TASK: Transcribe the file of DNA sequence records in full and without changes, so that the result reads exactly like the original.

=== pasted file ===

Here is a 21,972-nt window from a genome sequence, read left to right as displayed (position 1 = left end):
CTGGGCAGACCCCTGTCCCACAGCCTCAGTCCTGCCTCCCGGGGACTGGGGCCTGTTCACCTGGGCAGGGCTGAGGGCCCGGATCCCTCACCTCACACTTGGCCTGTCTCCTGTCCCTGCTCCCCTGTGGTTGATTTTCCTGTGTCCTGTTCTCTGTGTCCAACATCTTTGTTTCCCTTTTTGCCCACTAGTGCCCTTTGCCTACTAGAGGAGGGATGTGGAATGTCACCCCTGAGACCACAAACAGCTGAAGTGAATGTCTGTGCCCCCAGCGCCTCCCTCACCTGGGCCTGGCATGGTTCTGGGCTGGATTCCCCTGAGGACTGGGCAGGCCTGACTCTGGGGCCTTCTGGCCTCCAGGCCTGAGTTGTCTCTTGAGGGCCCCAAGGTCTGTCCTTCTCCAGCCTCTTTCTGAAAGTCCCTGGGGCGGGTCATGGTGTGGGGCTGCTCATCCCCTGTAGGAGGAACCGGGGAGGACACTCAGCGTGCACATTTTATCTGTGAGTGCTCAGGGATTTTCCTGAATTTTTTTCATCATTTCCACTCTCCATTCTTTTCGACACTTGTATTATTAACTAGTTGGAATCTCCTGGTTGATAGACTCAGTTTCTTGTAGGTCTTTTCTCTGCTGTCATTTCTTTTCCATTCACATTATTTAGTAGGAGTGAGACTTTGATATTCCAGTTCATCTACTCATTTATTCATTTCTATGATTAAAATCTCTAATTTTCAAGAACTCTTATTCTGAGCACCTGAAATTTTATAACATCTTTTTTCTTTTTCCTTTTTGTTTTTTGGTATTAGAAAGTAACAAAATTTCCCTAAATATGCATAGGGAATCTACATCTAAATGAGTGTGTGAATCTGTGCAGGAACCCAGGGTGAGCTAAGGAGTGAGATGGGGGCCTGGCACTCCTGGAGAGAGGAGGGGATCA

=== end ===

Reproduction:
Here is a 21,972-nt window from a genome sequence, read left to right as displayed (position 1 = left end):
CTGGGCAGACCCCTGTCCCACAGCCTCAGTCCTGCCTCCCGGGGACTGGGGCCTGTTCACCTGGGCAGGGCTGAGGGCCCGGATCCCTCACCTCACACTTGGCCTGTCTCCTGTCCCTGCTCCCCTGTGGTTGATTTTCCTGTGTCCTGTTCTCTGTGTCCAACATCTTTGTTTCCCTTTTTGCCCACTAGTGCCCTTTGCCTACTAGAGGAGGGATGTGGAATGTCACCCCTGAGACCACAAACAGCTGAAGTGAATGTCTGTGCCCCCAGCGCCTCCCTCACCTGGGCCTGGCATGGTTCTGGGCTGGATTCCCCTGAGGACTGGGCAGGCCTGACTCTGGGGCCTTCTGGCCTCCAGGCCTGAGTTGTCTCTTGAGGGCCCCAAGGTCTGTCCTTCTCCAGCCTCTTTCTGAAAGTCCCTGGGGCGGGTCATGGTGTGGGGCTGCTCATCCCCTGTAGGAGGAACCGGGGAGGACACTCAGCGTGCACATTTTATCTGTGAGTGCTCAGGGATTTTCCTGAATTTTTTTCATCATTTCCACTCTCCATTCTTTTCGACACTTGTATTATTAACTAGTTGGAATCTCCTGGTTGATAGACTCAGTTTCTTGTAGGTCTTTTCTCTGCTGTCATTTCTTTTCCATTCACATTATTTAGTAGGAGTGAGACTTTGATATTCCAGTTCATCTACTCATTTATTCATTTCTATGATTAAAATCTCTAATTTTCAAGAACTCTTATTCTGAGCACCTGAAATTTTATAACATCTTTTTTCTTTTTCCTTTTTGTTTTTTGGTATTAGAAAGTAACAAAATTTCCCTAAATATGCATAGGGAATCTACATCTAAATGAGTGTGTGAATCTGTGCAGGAACCCAGGGTGAGCTAAGGAGTGAGATGGGGGCCTGGCACTCCTGGAGAGAGGAGGGGATCA